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New bass "opening up"

Discussion in 'Basses [DB]' started by Noam Elron, May 14, 2006.


  1. Noam Elron

    Noam Elron

    Apr 14, 2005
    Haifa, Israel
    Hello

    The comunity orchestra I play in just bought a new bass. It's actually a very nice bass (a fully carved Gewa - sort of a high-end factory bass) and its new right out of the box. It the first time I've actually seen a brand new string instrument - it has a lovely mirror perfect finish, I'm almost afraid to touch ;) .

    Anyway, the point is the sound isn't all I would have hoped for. Although it has a nice timbre, and a very sweet mid-range it almost sounds as if someone turned down the bass frequencies in the EQ. If you bow an open E there is a fair amount of resonance and sustain, but no UMPH (which is the entire point of the double bass, especially in an orchestra). I've heard talk of new instruments needing a period of "opening up". What exactly happens in this process, and how does it effect the sound?

    thanks
    Noam
     
  2. For what it's worth a few thoughts.

    Play the bass as much as you can with the bow, 3 or more hours a day would be good, lots of scales and long tones esp if it has a carved top the sound will open up over time but work the bow close to the bridge and work hard at getting a good big sound from the bass.

    The other issue to consider is set up and the quality of strings. With a lot of factory built instruments the string quality is not that good and you may want to invest in a decent set up from a lutherer.

    (This may need some sound post adjustment as shipping etc can dislodge the sound post)

    Good luck and if you can let us know how it goes

    May be some pics?
     
  3. Ed Fuqua

    Ed Fuqua

    Dec 13, 1999
    NYC
    Chuck Sher publishes my book, WALKING BASSICS:The Fundamentals of Jazz Bass Playing.
    My experience has been that basses develop over time (and lots of playing) a richer, more complex version of the sound that they have when they come off the table.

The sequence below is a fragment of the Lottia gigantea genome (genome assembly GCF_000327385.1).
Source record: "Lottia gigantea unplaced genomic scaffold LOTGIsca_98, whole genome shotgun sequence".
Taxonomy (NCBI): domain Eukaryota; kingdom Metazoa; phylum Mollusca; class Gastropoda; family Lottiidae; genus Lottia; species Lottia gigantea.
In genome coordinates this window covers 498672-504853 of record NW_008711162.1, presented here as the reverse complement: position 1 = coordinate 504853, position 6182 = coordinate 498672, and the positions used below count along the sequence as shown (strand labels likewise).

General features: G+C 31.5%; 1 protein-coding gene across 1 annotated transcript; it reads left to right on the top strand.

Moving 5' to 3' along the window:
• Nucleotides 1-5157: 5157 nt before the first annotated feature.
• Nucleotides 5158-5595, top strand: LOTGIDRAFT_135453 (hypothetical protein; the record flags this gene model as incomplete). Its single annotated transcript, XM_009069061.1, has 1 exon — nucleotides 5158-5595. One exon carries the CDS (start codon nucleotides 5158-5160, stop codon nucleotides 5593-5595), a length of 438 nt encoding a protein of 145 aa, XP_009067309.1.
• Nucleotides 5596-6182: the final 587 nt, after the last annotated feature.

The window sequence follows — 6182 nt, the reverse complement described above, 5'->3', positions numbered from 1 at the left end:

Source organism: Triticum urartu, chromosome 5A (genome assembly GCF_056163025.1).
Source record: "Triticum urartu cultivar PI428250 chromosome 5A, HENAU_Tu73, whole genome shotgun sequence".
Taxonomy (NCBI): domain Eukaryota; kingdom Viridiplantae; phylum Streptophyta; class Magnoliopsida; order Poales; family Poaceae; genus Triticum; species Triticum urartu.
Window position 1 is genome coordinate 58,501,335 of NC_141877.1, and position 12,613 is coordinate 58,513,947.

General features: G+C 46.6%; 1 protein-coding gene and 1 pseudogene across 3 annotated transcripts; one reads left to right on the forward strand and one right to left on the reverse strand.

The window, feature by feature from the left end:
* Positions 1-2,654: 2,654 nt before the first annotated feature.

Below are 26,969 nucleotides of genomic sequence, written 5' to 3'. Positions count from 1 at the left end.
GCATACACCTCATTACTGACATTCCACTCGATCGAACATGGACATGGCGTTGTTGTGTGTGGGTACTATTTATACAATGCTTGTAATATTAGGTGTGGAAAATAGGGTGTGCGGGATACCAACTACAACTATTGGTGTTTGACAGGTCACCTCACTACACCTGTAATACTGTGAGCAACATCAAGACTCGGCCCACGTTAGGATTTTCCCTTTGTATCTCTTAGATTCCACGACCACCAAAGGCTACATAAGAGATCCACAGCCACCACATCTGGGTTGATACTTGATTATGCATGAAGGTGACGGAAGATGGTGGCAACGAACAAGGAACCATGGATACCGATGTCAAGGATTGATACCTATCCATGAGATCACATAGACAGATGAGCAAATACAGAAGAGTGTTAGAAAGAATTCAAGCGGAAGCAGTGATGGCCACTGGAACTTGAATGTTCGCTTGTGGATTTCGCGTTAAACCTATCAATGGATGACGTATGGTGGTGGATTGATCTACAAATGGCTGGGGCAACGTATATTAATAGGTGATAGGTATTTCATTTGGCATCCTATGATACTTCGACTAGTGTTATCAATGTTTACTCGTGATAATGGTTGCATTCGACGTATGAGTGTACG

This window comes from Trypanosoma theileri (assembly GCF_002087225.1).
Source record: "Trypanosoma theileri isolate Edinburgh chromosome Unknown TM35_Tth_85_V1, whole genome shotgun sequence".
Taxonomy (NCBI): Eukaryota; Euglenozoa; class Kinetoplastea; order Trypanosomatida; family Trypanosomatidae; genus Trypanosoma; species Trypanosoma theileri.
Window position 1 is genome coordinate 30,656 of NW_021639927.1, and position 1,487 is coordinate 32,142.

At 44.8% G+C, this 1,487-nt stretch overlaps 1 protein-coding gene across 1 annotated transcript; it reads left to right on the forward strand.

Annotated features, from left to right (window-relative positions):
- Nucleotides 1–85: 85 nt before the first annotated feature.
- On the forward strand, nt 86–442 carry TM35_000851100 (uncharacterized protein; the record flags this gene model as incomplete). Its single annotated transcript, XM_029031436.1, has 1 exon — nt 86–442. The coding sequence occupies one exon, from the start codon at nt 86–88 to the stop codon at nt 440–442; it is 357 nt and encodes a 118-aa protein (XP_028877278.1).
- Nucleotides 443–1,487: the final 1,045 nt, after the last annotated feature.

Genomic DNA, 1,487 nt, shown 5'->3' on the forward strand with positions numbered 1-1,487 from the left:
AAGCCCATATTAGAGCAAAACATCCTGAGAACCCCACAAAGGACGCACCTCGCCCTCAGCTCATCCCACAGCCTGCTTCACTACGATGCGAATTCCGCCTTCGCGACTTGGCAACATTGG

Having said that, if it's truly "right out of the box", there may be some set up issues, you may want to try some other string combinations to see if you can "darken" the sound.
     
  4. JoeyNaeger

    JoeyNaeger Guest Commercial User

    Jun 24, 2005
    Houston, TX
    Bass Specialist, Lisle Violin Shop
    Usually, after about a week or so of playing, the instrument will open up a fair amount. Of course, the instrument will continue to develop its sound over time, but a week will often give you a decent idea of what it will sound like.
     
  5. Your sound problem is not unfamiliar. Having bought a new bass recently and being less than satisfied with the new sound I have continued to play it and sure enough it has improved a lot. Initially it was loud enough but had a hard edge to the sound. It has mellowed a great deal and is developing a really nice dark orchestral sound but has not lost the volume it can produce when you really lean on it. Using Pirastro Flexicore strings which I have found to be very good. Check the strings it came with. My experience with Helicores, (blue and yellow wrapped at the tailpiece end) has not been that good. Kind of scratchy especially on open G and D. I like the Flexicores (dull dark red at the tailpiece wrapping) much better. Keep playing it and in a couple weeks I think you will see a big difference.
     
  6. steveb98

    steveb98 [acct disabled - multiple aliases]

    Mar 15, 2006
    Venice, CA
    Instrument have to season for lack of a better term with musical vibration. So as others have said play it as much as possible. But a trick I learned a long time ago was to store my new acoustic instruments next to a stereo especially the sub-woofer. Since when not playing I'm usually listening the stereo provides more vibration to the instrument.